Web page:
The Weather Network’s winter outlook suggests a continued lack of precipitation for some of the driest Prairie areas.
Released Wednesday, the forecast points to a generally warmer-and drier-than-normal winter season for Alberta and much of Saskatchewan amid one of the strongest El Nino events on record. Precipitation for Manitoba looks mostly average (see map below).
“This isn’t a good situation for the ongoing drought pattern in southern Alberta, carrying over from the summer,” said meteorologist Kevin MacKay.
Southern Alberta is perhaps in the toughest shape, with the latest monthly Canadian drought monitor showing a significant pocket of exceptional drought – the worst drought classification - southeast of Calgary. However, problems with dryness also extend into the more northern reaches of the province, as well as portions of southeastern and south-central Saskatchewan. Most of Manitoba remained in some form of drought as of the end of October as well.
The core of winter — December, January, and February — will begin mildly (relative to this time of year), with most Canadians not experiencing consistently cold temperatures until later in the season, the Weather Network said.
In fact, due to a relatively mild and dry pattern in the weeks leading up to holidays, some parts of Alberta that typically see a white Christmas will be at risk of a rare 'brown' Christmas this year, it added.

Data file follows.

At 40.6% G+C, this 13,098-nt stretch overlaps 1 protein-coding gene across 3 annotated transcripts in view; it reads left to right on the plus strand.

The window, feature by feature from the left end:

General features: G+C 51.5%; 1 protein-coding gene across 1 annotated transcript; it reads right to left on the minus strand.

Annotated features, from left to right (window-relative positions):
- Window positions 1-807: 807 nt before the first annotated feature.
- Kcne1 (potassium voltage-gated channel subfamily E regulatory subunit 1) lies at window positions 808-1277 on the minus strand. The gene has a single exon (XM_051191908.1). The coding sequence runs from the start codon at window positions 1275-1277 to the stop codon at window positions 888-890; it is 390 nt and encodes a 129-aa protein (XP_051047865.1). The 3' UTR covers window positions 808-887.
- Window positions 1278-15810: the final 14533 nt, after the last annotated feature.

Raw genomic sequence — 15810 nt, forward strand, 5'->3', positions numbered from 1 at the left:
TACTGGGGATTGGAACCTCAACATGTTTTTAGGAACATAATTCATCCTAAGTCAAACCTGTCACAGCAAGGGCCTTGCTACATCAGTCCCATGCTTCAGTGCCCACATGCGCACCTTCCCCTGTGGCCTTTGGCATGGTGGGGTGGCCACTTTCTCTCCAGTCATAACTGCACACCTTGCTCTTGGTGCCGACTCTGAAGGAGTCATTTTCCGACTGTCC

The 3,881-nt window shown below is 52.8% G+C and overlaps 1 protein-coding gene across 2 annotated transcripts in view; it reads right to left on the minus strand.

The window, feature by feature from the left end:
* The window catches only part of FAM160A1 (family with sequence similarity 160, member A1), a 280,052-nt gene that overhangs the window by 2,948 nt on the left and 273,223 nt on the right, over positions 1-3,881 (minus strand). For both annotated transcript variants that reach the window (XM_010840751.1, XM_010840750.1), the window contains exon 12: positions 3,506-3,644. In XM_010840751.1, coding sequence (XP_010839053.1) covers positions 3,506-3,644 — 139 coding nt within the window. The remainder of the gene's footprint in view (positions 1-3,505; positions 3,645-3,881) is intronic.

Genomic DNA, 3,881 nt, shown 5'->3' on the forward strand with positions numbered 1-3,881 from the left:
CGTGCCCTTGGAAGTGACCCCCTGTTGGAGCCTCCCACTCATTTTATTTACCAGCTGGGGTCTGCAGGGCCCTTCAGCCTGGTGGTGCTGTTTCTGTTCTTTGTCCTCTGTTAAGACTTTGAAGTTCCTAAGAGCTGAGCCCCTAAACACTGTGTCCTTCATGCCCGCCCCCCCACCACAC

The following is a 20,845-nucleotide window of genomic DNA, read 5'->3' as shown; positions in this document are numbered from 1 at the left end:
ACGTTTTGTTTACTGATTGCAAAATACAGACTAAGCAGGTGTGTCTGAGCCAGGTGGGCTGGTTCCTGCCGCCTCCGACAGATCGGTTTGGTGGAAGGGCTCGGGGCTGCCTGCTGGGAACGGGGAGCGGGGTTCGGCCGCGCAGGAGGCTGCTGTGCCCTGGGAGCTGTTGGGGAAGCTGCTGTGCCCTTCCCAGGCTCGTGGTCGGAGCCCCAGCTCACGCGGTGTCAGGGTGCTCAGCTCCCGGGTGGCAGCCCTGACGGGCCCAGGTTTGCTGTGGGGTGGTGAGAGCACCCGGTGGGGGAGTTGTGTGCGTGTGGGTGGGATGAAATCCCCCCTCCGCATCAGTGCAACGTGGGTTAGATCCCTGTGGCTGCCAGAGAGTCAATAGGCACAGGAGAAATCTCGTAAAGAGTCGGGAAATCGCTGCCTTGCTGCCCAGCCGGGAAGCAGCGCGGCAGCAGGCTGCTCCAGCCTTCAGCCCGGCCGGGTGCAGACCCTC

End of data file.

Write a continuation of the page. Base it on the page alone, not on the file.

Of course, there will still be periods of high-impact winter weather in Alberta this year, but mild Pacific air is expected to be more prevalent than Arctic air. It’s also possible for colder and snowier weather to develop in Alberta later in the winter season.
For Saskatchewan and Manitoba, a milder than normal winter is expected across the region, especially across western Saskatchewan, as Pacific air will spread into the region from the west. However, there will still be periods of severe cold, especially during January and February across eastern parts of the region, including Winnipeg. But frigid conditions are not expected to be as persistent as they are during a typical winter.
Below-normal snowfall is expected across western Saskatchewan, but eastern parts of the province and Manitoba are expected to see near-normal snow totals.